Planning to re-enter the U.S. from Canada, Mexico, or the Caribbean after your big summer escape? The new enhanced driver’s license (EDL), which is being offered in four states (New York, Vermont, Washington and Michigan), promises to make the process easier (and hopefully faster!) with its Radio Frequency Identification (RFID) chip, which contains biographic and biometric data that proves both identity and U.S. citizenship. As of June 1, 2009, U.S. citizens are required to show a passport, passport card, or the newly implemented EDL when crossing the border by land or sea from Canada, Mexico, or the Caribbean.
It's all part of the Western Hemisphere Travel Initiative, which has had separate requirements for air travel in place since 2007. The land and sea portion of the initiative was delayed because the U.S. government felt the population was not adequately prepared, so they began taking steps toward implementing the EDL and started accepting applications in summer 2008.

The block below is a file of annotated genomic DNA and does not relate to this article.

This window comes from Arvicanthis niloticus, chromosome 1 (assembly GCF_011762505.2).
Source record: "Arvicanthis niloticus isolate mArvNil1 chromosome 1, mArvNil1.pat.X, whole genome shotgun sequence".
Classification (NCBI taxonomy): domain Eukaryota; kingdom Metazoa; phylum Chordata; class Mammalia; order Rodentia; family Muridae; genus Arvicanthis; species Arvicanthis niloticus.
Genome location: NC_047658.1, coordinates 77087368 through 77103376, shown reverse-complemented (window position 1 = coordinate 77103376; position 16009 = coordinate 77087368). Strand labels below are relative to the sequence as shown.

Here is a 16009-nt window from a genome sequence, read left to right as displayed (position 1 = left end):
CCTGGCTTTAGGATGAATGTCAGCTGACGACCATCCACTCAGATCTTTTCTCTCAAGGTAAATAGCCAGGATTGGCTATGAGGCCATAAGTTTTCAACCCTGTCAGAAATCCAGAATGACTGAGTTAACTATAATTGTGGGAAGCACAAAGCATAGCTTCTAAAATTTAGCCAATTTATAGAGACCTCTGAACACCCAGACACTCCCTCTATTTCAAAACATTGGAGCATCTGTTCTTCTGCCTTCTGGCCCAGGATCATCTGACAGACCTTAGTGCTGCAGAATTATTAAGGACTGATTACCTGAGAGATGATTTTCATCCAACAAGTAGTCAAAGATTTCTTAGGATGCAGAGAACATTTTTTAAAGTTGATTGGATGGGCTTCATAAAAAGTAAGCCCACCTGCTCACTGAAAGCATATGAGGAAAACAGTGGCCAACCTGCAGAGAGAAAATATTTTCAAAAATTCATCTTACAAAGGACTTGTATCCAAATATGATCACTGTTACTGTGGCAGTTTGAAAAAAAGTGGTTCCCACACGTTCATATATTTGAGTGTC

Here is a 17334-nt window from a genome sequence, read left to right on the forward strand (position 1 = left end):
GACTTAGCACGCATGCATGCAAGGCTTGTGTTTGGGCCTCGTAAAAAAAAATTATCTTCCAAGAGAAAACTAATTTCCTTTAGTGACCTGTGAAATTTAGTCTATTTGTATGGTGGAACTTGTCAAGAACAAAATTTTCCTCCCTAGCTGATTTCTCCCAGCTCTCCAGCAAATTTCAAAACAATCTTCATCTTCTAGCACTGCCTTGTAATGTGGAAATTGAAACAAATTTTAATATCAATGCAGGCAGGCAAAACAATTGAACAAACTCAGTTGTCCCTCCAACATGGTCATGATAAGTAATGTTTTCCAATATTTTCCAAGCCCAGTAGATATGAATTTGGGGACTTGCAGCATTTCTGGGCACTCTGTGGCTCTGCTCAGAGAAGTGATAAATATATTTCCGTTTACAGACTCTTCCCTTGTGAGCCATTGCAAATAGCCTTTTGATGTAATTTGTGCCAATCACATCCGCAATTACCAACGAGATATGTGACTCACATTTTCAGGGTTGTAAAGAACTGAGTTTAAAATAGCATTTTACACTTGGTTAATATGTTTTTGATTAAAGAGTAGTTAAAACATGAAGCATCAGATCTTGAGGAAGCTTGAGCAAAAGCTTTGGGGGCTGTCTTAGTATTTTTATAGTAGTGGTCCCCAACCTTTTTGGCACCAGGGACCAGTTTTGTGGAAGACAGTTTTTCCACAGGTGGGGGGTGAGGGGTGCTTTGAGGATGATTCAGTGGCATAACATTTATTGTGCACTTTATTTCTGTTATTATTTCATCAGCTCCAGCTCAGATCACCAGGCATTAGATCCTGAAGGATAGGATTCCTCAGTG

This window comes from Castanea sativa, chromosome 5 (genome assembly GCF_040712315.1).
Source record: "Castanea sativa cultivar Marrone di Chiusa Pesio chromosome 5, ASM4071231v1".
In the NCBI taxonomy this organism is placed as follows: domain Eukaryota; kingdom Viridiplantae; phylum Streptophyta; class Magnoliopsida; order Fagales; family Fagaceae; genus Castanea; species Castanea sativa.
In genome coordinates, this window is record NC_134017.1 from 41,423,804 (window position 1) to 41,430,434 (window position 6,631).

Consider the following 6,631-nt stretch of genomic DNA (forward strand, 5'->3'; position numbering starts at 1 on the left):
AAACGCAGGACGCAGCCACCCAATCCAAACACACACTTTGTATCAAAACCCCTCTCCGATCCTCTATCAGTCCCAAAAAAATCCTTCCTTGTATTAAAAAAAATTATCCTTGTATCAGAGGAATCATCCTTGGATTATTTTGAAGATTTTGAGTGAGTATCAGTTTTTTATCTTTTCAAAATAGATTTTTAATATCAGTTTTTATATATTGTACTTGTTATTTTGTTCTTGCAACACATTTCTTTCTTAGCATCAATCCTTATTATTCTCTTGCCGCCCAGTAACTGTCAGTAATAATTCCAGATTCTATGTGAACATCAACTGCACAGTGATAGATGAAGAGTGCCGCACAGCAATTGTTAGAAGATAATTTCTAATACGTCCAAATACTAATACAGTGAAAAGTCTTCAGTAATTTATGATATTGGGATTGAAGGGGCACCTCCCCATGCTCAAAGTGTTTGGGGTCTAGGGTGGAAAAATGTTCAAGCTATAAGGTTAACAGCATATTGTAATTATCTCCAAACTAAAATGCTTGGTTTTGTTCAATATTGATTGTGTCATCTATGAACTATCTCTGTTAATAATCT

Arizona is debating the federal government's push to adopt the EDL, citing the protection of civil liberties (the RFID chip can be remotely tracked, not only by government officials but by anyone who buys an RFID reader over the internet). Ohio is currently waiting to see if Michigan’s system works before deciding, while California and Texas are in the process of implementing EDLs. Canada has also introduced EDLs in a number of provinces, including British Columbia and Ontario.
Applications have been extremely popular in the four offering states, which has made obtaining one a long process. When arriving at the licensing office, come prepared with your current license, state-approved birth certificate, and proof of residence. EDLs are $15-$30 more expensive than a normal license, but it's still cheaper than the $100 for a first passport.
What do you think? Should we accept some sacrifices in privacy for the sake of (potentially) quicker travel times and a couple of bucks?